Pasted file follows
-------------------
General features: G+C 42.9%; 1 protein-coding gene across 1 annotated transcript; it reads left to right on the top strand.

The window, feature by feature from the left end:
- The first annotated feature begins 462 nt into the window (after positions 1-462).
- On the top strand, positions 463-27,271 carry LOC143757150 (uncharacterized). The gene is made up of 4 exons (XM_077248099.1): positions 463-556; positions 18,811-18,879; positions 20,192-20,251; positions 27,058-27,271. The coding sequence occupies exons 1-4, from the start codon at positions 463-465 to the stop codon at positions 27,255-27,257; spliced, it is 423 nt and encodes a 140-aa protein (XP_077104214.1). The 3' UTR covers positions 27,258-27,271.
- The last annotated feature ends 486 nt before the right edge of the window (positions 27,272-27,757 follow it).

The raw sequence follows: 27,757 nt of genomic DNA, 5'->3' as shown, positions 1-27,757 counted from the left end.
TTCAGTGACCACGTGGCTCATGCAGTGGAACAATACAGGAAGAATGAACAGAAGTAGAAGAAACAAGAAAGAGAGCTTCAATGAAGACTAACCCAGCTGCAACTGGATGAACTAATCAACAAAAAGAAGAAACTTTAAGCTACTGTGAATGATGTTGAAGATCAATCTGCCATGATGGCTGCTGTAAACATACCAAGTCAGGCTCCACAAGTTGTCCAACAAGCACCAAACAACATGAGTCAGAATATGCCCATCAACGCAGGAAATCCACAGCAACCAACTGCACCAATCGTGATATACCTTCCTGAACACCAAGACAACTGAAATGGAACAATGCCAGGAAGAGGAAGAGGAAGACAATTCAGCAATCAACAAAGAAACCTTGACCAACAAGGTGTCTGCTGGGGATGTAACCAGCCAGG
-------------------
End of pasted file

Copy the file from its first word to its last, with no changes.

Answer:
General features: G+C 42.9%; 1 protein-coding gene across 1 annotated transcript; it reads left to right on the top strand.

The window, feature by feature from the left end:
- The first annotated feature begins 462 nt into the window (after positions 1-462).
- On the top strand, positions 463-27,271 carry LOC143757150 (uncharacterized). The gene is made up of 4 exons (XM_077248099.1): positions 463-556; positions 18,811-18,879; positions 20,192-20,251; positions 27,058-27,271. The coding sequence occupies exons 1-4, from the start codon at positions 463-465 to the stop codon at positions 27,255-27,257; spliced, it is 423 nt and encodes a 140-aa protein (XP_077104214.1). The 3' UTR covers positions 27,258-27,271.
- The last annotated feature ends 486 nt before the right edge of the window (positions 27,272-27,757 follow it).

The raw sequence follows: 27,757 nt of genomic DNA, 5'->3' as shown, positions 1-27,757 counted from the left end.
TTCAGTGACCACGTGGCTCATGCAGTGGAACAATACAGGAAGAATGAACAGAAGTAGAAGAAACAAGAAAGAGAGCTTCAATGAAGACTAACCCAGCTGCAACTGGATGAACTAATCAACAAAAAGAAGAAACTTTAAGCTACTGTGAATGATGTTGAAGATCAATCTGCCATGATGGCTGCTGTAAACATACCAAGTCAGGCTCCACAAGTTGTCCAACAAGCACCAAACAACATGAGTCAGAATATGCCCATCAACGCAGGAAATCCACAGCAACCAACTGCACCAATCGTGATATACCTTCCTGAACACCAAGACAACTGAAATGGAACAATGCCAGGAAGAGGAAGAGGAAGACAATTCAGCAATCAACAAAGAAACCTTGACCAACAAGGTGTCTGCTGGGGATGTAACCAGCCAGG